01/16/09 — NOAA establishes protected areas

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NOAA establishes protected areas

By Ryan Hanchett
Published in Sports on January 16, 2009 1:46 PM

Sport fishermen trolling the seas off North Carolina's southern coast have another piece of legislation to keep in mind.

The National Oceanic Atmospheric Administration established eight separate marine protected areas on Wednesday. The newly-pegged protected areas encompass a total of 529 square nautical miles in South Atlantic federal waters and are meant to shield deep-water species and their habitats from fishing.

All fishing for snappers, groupers, tilefish, grunts, porgies and sea bass is prohibited throughout the protected areas, which are located between North Carolina and Florida.

The South Atlantic Fishery Management Council proposed the action to the NOAA as part of a larger management plan to further protect these South Atlantic fish populations.

"I applaud the hard work of the council and the strong spirit of cooperative conservation among commercial and recreational fisherman to take decisive action to conserve habitat in order to sustain healthy fisheries for generations to come," said James L. Connaughton, chairman of Council on Environmental Quality.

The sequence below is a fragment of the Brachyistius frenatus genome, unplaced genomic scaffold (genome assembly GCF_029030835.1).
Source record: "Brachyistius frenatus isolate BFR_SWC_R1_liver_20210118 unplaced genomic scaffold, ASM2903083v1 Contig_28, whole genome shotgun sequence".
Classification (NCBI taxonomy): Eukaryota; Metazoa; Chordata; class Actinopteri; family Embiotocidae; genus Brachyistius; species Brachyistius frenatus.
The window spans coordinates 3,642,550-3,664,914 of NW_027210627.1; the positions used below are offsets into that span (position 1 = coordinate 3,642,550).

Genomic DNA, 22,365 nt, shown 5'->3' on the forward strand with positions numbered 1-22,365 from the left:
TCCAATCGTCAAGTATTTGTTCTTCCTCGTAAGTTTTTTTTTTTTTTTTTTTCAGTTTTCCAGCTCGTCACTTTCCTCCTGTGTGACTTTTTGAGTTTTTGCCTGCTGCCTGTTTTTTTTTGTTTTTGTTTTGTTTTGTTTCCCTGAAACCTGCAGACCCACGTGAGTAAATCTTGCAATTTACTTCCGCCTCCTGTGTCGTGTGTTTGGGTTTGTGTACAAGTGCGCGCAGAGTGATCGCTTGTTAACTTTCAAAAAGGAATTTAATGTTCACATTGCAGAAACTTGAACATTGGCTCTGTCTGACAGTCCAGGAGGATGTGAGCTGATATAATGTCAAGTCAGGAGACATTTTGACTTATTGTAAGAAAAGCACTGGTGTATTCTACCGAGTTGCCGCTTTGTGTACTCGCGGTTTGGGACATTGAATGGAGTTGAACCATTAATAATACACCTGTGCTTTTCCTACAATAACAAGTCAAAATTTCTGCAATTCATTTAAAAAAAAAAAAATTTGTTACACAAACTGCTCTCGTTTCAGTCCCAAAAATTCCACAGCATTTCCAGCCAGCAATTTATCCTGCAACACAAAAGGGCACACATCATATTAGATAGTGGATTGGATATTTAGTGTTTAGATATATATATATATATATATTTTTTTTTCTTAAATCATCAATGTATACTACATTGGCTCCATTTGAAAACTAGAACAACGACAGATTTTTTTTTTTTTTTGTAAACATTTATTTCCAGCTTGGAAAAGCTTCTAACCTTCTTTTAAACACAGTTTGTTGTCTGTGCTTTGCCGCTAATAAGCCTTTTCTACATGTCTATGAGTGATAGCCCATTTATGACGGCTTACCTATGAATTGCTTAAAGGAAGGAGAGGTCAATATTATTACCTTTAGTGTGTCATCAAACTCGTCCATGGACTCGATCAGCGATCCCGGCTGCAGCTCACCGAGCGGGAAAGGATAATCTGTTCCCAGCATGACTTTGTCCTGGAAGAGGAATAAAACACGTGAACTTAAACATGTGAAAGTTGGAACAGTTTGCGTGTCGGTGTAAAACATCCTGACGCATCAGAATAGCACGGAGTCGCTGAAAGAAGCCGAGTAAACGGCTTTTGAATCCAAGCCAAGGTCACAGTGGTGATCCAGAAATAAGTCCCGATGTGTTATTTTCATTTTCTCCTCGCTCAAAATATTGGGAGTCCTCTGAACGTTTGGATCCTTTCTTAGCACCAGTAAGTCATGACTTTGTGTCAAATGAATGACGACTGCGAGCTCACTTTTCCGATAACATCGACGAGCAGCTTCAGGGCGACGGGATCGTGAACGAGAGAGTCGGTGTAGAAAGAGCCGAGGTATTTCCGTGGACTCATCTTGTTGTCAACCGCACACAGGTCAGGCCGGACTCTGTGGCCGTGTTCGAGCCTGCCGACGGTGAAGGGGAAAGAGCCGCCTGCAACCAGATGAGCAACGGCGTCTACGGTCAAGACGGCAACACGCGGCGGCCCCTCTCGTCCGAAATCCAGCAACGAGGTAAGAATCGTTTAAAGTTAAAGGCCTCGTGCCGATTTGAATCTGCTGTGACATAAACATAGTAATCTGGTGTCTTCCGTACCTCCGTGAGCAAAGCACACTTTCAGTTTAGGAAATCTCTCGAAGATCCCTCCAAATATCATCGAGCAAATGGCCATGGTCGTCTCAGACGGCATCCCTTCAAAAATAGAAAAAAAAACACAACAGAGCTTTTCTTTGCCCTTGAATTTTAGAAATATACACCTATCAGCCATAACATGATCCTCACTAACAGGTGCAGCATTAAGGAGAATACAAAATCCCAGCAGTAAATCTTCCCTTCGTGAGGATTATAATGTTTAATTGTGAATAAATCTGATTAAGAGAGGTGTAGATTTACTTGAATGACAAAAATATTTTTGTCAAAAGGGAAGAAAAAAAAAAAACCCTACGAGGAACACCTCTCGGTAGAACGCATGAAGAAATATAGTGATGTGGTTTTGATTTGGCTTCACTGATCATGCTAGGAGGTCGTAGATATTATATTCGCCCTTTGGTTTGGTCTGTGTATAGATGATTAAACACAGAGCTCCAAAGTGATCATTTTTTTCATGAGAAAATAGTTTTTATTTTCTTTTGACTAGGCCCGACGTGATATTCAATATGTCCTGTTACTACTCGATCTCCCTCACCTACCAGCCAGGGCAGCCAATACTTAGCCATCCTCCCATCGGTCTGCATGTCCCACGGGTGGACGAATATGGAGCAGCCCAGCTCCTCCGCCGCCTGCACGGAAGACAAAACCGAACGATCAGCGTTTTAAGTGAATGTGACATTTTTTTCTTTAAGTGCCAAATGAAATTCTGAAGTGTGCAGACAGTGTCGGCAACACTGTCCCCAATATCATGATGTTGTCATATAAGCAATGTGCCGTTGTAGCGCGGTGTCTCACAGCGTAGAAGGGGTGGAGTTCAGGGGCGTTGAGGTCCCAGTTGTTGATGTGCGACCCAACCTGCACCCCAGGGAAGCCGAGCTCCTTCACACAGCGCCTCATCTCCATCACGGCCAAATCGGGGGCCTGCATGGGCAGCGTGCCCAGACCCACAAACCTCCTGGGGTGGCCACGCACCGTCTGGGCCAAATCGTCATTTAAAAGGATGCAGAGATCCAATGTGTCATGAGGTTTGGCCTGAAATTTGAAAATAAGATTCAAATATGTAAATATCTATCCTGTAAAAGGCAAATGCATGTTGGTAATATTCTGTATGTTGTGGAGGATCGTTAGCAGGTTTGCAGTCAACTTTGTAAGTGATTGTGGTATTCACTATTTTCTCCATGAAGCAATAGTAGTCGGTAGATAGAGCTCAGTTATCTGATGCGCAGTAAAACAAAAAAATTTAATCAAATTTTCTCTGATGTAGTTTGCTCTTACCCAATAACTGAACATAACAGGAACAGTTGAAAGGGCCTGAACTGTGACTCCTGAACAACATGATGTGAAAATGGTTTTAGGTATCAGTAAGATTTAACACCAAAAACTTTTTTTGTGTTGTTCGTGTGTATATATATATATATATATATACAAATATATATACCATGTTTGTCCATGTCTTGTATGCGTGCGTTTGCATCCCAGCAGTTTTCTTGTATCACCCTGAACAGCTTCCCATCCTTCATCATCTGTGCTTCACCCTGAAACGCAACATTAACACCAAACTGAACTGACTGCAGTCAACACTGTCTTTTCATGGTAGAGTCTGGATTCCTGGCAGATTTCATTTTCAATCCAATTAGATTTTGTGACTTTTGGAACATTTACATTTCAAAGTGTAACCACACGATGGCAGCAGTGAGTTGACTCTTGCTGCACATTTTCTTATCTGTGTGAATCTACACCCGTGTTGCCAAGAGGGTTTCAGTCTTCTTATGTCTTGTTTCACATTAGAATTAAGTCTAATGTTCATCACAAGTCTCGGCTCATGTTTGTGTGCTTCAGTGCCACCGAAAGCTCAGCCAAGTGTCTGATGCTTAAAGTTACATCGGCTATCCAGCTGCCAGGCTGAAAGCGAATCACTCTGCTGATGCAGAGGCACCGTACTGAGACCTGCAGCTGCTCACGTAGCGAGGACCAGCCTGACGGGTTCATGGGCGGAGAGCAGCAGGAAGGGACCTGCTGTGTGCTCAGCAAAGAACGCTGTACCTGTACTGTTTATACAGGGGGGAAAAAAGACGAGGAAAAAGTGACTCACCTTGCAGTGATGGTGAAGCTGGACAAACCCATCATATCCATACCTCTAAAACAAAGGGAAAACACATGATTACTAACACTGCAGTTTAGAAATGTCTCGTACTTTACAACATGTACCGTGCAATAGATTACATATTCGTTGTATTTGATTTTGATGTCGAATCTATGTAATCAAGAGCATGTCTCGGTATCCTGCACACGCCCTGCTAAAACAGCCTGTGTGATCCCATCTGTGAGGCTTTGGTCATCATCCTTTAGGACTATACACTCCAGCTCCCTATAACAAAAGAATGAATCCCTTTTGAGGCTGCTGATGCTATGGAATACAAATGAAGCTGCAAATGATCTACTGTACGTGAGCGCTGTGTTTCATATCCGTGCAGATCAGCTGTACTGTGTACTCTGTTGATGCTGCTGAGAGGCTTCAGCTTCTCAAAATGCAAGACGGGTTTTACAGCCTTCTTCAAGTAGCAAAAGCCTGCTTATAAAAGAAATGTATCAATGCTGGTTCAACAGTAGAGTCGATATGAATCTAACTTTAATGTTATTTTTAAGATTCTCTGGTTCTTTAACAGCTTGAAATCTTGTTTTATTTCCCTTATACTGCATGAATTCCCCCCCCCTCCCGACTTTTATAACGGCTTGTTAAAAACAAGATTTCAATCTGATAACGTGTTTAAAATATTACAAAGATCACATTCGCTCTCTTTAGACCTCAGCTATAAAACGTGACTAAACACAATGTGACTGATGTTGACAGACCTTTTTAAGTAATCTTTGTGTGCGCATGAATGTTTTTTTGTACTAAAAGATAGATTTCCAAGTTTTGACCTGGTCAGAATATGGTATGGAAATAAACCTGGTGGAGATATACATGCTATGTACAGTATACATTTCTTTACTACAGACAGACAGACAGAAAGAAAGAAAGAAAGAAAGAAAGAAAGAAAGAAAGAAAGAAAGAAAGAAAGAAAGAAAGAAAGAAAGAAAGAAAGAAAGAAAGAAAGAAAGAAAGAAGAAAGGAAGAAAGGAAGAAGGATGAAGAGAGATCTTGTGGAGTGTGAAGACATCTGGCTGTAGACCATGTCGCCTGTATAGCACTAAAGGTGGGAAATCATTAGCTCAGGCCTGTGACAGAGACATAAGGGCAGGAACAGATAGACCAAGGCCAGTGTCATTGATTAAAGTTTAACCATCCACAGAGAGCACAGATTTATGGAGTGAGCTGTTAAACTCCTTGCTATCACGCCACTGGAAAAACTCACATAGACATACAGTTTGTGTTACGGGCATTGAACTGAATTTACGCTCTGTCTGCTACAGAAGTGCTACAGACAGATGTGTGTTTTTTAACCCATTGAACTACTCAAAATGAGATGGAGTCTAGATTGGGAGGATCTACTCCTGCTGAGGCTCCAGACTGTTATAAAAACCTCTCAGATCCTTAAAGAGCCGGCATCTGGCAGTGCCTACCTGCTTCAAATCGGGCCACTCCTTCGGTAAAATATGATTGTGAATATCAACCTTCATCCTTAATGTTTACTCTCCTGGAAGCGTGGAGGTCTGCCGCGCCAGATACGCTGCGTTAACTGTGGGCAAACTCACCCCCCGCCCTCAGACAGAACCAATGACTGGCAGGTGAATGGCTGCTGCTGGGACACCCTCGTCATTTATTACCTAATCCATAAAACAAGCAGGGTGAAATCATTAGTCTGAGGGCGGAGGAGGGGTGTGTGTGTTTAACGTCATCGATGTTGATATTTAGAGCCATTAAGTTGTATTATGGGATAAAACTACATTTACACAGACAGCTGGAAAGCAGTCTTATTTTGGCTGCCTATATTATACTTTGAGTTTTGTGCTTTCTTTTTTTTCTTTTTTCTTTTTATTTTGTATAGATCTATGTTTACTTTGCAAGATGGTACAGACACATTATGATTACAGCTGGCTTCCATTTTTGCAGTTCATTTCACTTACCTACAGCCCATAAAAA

The protected area off the North Carolina coast is known as Snowy Grouper Wreck and is located approximately 62 miles off the coast near Wilmington.

"Marine protected areas are designed to provide long-term protection for our nation's natural resources," said Jim Balsiger, acting NOAA assistant administrator. "These areas of the South Atlantic were chosen because they feature known spawning grounds and nursery habitats for deep-water fish -- especially for snappers and groupers."

The marine protected areas are intended to increase the survival of over 70 species of deep-water fish susceptible to fishing pressure. These fish are not good candidates for catch-and-release practices because they often suffer trauma when reeled up from great depths.

In addition, some species such as snowy grouper can live longer than 50 years and are productive spawners. It is important to protect large fish so they can spawn to their maximum potential and equally important to protect young fish so they reach maturity.

The new designated protected areas range in size from 21- to 150-square nautical miles. In addition to the Snowy Grouper Wreck, there are three areas off South Carolina, one off Georgia and three protected areas off Florida.

Commercial shark bottom longline gear is prohibited in these areas because the deep-water fish species are likely to be caught accidentally. All other types of legal fishing, such as trolling for tunas and marlins, are allowed because those gear types are not likely to accidentally catch the species warranting protection.